“Amy Poehler did season after season after season of a TV show while we kept tinkering away on this,” says Jonas Rivera, Docter’s longtime producing partner. “We’re a little embarrassed about that.

“But the fact is that animation is slow. Animation is glacial. Even if a locked script fell out of the sky, it would still take two years to produce it.”

To put it in perspective, Toy Story (Pixar’s debut feature film in 1995) took the studio about four years to make; 2012’s Brave took nearly eight.

There were times early in Inside Out’s development process when things weren’t going well and Docter and Rivera started listening too much to the Fear voice inside them.

Had they bitten off more than they could chew? Maybe they should have kept it simpler. After all, what’s wrong with just making a movie populated by anthropomorphic toys, fish (Finding Nemo) and automobiles (Cars)?

“Our concept seemed straightforward enough,” Docter says. “But then, as we got into the execution, we quickly realized, ‘This is going to take awhile to figure all of this out.’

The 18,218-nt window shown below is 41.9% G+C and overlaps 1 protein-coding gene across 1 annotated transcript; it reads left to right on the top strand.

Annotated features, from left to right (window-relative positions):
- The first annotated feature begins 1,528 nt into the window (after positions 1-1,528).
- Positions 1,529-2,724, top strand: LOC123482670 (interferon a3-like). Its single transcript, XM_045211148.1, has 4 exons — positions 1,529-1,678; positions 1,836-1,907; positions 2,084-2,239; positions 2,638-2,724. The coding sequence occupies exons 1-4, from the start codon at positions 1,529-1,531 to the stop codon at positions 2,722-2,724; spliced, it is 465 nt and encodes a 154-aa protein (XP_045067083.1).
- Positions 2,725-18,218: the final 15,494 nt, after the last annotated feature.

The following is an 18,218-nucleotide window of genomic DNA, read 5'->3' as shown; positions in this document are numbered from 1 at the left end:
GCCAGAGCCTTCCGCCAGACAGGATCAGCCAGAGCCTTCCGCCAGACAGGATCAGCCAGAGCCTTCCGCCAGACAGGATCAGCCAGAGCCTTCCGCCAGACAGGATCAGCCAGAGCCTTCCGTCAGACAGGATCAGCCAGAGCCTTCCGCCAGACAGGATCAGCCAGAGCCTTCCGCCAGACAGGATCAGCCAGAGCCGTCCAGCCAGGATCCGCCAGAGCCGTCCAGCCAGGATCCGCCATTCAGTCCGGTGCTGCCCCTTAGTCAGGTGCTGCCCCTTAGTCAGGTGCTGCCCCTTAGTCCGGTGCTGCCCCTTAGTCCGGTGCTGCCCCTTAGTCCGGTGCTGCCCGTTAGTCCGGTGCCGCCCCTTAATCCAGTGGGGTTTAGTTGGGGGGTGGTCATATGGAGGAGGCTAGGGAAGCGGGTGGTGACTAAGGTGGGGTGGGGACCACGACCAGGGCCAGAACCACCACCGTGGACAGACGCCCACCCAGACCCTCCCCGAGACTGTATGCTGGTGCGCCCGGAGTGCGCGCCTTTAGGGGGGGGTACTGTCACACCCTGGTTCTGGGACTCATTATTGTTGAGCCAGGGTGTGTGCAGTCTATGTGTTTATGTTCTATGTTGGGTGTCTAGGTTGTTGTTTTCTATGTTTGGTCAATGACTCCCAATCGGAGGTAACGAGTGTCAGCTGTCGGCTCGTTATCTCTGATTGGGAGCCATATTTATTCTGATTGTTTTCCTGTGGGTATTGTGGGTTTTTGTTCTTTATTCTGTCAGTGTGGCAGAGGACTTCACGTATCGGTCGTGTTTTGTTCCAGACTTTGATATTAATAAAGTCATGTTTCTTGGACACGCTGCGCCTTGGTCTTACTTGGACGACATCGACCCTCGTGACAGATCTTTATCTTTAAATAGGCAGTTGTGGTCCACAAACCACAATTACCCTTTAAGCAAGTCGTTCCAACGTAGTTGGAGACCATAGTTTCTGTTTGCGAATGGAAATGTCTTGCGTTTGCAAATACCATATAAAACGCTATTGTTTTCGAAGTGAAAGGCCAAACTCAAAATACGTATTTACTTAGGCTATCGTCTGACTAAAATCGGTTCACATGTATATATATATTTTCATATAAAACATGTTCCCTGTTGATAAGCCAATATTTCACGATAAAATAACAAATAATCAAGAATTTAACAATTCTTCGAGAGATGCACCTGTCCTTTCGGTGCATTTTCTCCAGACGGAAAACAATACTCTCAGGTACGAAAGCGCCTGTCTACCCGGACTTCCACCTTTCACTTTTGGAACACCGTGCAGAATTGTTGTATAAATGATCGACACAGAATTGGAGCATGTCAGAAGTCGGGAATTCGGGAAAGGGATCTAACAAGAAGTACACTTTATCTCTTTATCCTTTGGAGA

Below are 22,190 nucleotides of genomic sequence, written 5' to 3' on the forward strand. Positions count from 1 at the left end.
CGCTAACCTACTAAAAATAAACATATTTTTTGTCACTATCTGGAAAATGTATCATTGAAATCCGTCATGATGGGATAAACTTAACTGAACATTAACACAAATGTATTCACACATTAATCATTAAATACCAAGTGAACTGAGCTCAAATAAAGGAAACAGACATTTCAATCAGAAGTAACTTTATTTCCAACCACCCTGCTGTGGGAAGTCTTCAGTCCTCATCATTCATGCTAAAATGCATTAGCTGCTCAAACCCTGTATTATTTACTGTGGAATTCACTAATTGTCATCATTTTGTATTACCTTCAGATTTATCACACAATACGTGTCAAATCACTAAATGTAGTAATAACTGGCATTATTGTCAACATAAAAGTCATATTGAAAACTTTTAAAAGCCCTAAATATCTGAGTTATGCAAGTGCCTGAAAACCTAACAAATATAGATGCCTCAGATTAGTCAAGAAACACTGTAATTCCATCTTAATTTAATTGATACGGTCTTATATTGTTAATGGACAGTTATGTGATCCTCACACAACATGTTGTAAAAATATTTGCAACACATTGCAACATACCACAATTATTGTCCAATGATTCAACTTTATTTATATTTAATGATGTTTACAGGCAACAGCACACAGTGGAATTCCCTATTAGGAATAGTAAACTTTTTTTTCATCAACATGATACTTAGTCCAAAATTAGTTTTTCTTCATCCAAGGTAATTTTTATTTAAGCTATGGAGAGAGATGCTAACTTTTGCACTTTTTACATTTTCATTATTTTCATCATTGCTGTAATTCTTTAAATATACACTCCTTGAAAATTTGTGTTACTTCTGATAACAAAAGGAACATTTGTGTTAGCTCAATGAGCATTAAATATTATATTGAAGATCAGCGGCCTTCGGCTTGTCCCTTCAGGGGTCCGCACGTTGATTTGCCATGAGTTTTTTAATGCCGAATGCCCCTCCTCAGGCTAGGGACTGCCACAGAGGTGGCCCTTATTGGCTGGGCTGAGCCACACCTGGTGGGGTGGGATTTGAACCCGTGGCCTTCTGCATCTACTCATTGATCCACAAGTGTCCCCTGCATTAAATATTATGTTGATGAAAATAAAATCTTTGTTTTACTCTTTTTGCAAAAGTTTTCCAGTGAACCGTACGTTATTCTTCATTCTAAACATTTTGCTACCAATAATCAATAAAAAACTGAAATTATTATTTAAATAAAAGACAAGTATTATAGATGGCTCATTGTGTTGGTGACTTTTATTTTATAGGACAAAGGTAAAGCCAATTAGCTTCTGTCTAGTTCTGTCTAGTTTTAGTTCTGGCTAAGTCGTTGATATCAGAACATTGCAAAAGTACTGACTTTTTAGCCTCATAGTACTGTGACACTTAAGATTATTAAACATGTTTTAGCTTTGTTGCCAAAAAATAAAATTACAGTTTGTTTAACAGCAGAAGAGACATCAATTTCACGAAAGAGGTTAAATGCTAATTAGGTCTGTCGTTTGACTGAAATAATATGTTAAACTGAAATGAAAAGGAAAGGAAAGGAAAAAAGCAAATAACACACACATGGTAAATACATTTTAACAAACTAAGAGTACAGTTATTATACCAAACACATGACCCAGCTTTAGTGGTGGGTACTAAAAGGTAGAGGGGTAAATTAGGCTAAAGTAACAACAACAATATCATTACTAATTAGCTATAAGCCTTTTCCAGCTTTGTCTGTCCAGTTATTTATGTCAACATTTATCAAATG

“What are the rules of a place like this? Like, what does a memory bank look like? It wasn’t like we could just look at a picture of a fish and then design the fish. There are no pictures of emotions. We realized pretty early on that this was going to be a lot of work.”

Ode to Joy

“I loved the idea the minute Pete pitched it,” Rivera says. “It felt fun but thoughtful at the same time. It was exciting to think that our five Emotions could be like our version of the Seven Dwarfs. But it wasn’t a movie yet. It was just an idea worthy of a movie.”

It took quite a long time, Docter says, not only to develop the look of the characters and the logic of this world, but also to pinpoint the story’s ultimate message.

But the hard work paid off. Inside Out is already getting euphoric reviews and is almost certain to be another crowd-pleasing hit for Pixar and Disney.

“I remember seeing the first test of Joy,” Rivera says. “We labored over getting her just right: her dress, her hair, the rigging under her face. Then one day one of the animators did a little snippet where she was stomping around in a simple little walk cycle and it activated my little Joy emotion inside my head.

“I was like, ‘Oh, my gosh, she’s finally alive.’ That was a really big day. We finally could see the motion picture through the weeds.”

“What’s great about working at a place like Pixar,” Docter says, “is there’s an embarrassment of riches. There are so many resources and so much brain power at your fingertips. There’s a talent pool of writers and animators — anything you need, you can cast them accordingly.